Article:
Ross Murray's Border Report
Ross Murray
is a freelance writer living in Stanstead, Quebec. You can reach him at
Posted 02.08.10
Stanstead, Quebec


This day in history

1302 -- William McGargle, Thane of Camphor, becomes the first man to wear a kilt, the result of losing a bar bet in which he declared that he could out-needlepoint any grown man in the room.

1492 -- In the Christopher Columbus expedition, Santa Maria midshipman Giuseppe Pantolini becomes the first man to utter the phrase, "Are we there yet?"

1666 -- Peace treaty between New France and the Mohawk people, giving the French the right to send missionaries into the Mohawk villages. The treaty remains controversial today, with many contemporary Mohawks arguing that their ancestors thought they were signing a "pizza treaty," and that the white people have still not delivered.

1695 -- Britain's Lord Gaggenhammer, First Earl of Pleats, swallows an entire sheep whole, an occurrence marked by the annual Mutton Glutton Festival in the English village of Worbershisterlestshirethrop (pronounced "Wobbleton").

1706 -- Belgian monk Brother Ignatz first to use word "gnarly," as in "Yon cheese hath a gnarly pungency. Bludgeons! Why doth I speak? The vow to silence upon which I took my oath is, like, totally botched, dude!"

1782 -- The passing of Spain's Anti-Rioting Act results, ironically, in rampant rioting and, inexplicably, reckless juggling.

1821 -- German scientist Helmut Schplintzer describes the process known as "Shtickiness" in the journal "Zings Ve Haf Discoffered." The process leads to the discovery two years later of duct tape.

1832 -- Charles Dickens finishes his first novel (unpublished), entitled "Abattoir Alice; or Cow's It Goin'?"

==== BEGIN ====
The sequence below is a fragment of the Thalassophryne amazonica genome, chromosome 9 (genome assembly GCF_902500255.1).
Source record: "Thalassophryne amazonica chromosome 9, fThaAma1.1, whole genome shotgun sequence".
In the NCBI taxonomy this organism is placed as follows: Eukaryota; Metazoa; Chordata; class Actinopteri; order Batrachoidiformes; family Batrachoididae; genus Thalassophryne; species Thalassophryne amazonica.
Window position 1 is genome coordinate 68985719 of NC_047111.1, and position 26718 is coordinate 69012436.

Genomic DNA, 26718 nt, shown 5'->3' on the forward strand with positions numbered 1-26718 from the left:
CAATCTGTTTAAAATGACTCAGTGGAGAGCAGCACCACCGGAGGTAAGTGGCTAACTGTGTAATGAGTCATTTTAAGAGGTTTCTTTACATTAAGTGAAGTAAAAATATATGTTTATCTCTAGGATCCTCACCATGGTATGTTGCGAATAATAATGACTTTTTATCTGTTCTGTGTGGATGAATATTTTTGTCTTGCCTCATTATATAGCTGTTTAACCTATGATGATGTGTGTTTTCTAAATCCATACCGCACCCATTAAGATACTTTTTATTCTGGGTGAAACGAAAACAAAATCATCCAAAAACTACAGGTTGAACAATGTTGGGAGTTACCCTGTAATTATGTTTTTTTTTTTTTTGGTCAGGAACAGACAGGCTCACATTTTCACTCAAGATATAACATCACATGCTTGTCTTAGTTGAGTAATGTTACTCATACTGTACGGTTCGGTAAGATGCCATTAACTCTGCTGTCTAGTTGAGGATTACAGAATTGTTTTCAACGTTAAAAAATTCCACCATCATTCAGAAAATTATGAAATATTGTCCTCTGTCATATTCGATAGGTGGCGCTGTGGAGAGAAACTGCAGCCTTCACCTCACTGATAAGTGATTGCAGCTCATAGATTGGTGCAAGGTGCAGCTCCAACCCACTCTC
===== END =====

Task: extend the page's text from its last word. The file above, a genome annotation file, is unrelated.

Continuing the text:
1862 -- At Wimple, Georgia, Confederate soldiers beat the Union in canasta tournament. Dozens of sheep injured.

1905 -- Russian workers in beet soup factories go on strike, leading Tsar Nicholas to declare, "I could crush these soup makers with one hand. But that's nothing to borscht about."

1916 -- First military use of spitballs at the Battle of Credenza.

1937 -- Ethel Merman vehicle "Hot Stocking Feet" opens on Broadway.

1938 -- President Franklin Roosevelt declares a state of emergency in Chirping, Ohio in the Wake of the Great Showgirl Infestation.

1942 -- Soviet Union bans argyle socks.

1943 Lévis Boheme's rendition of "I'll See You, Ya Ya, on Champs-de-Ooolala" becomes top-selling record in UK.

1944 -- First-ever underwater performances of Czech folk dances aboard a small four-man German U-boat named Das gelbes Boot, later dubbed "The Itsy-Bitsy Teeny-Weenie Yellow Polka Submarine-y."

1963 -- Cuba marks a national Day of Solidarity and Glorious Hirsuteness to mark the 20th anniversary of Fidel Castro's beard.

1967 -- The San Francisco Board of Education and Whoopie presents a draft for what would eventually become known as "The Summer of Love," although in this first draft of the plan it was referred to "The Late Spring of Mild Infatuation."

1973 -- American scholar Gerald Zup publishes paper, "Is it Just Me or Did More Things Happen on This Day in the Twentieth Century?"

1976- The United Nations General Assembly amends the Universal Declaration of Human Right to include the Right to Shake Your Groove Thang.

1981 -- Togo celebrates 2000 consecutive days of going completely unnoticed. Citizens mark the occasion by sleeping in.

1987 -- Ron Gorley of Shimmy, Wisconsin sets the Guinness World Record for Longest Continual Use of a Toothbrush (48 years).

1991 -- The Canadian government passes the National Trivia Act, which states that all "today in history" lists must contain at least one Canadian fact.

2005 -- First-ever appearance of YouTube comment, "OMG, this is, like, the funniest video ev-ahr!"

2010 -- Ross Murray meets the minimum word count on his weekly column, triggering sighs of relief from readers worldwide. The resulting air mass blows in an extreme cold front that settles over the American Midwest, making everyone even crankier than usual. Fox News ratings soar.